Lab Canada

CF-related metabolic disorders targetted in pioneering lab

Montreal, QC – Biomedical research institution IRCM has created a new clinic subspecialized in the metabolic disorders associated with cystic fibrosis (CF), in collaboration with the CHUM (Centre hospitalier de l’Université de Montréal). The IRCM and the IRCM Foundation also launched the Gosselin-Lamarre Chair in clinical research.

Cystic fibrosis is among the best known rare diseases in Quebec. Today, thanks to research progress, people with cystic fibrosis live longer. However, this can lead to other complications like diabetes. This type of diabetes, different than type 2 diabetes associated with obesity and type 1 juvenile diabetes, can be found in 25 to 40 percent of adults with cystic fibrosis, and significantly increases the morbidity and mortality rates associated with cystic fibrosis.

“This improved life expectancy also leads to metabolic disorders such as osteoporosis, adrenal insufficiency and early menopause,” says Dr. Yves Berthiaume, executive director of the clinic and clinical research at the IRCM and holder of the Gosselin-Lamarre Chair in clinical research. “We wish to study the link, which is still misunderstood, between the emergence and development of these complications and the chronic inflammation associated with the disease. With its new subspecialized clinic, the IRCM will play a pioneering role in the field of cystic fibrosis by having the first clinic in Canada to specialize in the metabolic complications associated to this disease.”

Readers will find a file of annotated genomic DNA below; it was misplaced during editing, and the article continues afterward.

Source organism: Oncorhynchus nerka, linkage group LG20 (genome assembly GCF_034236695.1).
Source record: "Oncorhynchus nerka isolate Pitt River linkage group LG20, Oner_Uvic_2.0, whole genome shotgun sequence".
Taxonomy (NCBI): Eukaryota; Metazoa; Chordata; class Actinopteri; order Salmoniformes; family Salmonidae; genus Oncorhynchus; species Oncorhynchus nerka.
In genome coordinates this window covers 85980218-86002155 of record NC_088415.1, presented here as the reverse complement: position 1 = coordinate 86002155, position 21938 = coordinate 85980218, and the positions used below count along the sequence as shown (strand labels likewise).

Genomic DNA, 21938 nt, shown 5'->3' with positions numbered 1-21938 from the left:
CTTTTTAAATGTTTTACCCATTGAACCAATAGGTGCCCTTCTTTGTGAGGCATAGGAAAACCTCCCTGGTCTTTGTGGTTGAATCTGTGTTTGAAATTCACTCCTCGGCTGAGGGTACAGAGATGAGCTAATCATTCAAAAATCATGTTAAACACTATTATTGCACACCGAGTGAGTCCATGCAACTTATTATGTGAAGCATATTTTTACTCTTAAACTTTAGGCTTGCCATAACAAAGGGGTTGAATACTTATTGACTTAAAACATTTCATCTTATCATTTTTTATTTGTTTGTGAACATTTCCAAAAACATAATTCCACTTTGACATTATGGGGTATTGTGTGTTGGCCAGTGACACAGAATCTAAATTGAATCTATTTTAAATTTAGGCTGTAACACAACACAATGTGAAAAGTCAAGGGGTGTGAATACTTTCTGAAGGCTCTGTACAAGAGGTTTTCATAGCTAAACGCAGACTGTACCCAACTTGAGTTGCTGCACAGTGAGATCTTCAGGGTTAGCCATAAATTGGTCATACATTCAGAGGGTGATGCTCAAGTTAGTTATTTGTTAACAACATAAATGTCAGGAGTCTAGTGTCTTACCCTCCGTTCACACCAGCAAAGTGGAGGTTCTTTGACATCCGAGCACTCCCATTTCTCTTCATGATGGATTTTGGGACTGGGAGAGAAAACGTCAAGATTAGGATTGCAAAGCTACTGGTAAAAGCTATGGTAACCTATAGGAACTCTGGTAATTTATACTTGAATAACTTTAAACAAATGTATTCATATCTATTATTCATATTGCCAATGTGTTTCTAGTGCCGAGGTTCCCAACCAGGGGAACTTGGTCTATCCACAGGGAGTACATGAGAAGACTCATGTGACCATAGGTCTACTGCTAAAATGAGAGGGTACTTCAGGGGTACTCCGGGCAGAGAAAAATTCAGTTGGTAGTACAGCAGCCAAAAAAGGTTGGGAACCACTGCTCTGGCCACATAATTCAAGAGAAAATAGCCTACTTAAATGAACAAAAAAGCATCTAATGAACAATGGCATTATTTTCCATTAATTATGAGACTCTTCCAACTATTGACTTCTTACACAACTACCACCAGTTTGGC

The donations that served to create the Gosselin-Lamarre Chair in clinical research will contribute to setting up this new clinic. Diane and Léon Gosselin and Marie and Guy Lamarre each made a $500,000 donation to support this project, for a total of one million dollars.

“We are very grateful to the Gosselin and Lamarre families for their generosity,” says Dr. Tarik Möröy, IRCM’s president and scientific director. “Their donation will enable us to move forward in our efforts to better understand and treat cystic fibrosis and its associated cardiovascular and metabolic diseases.”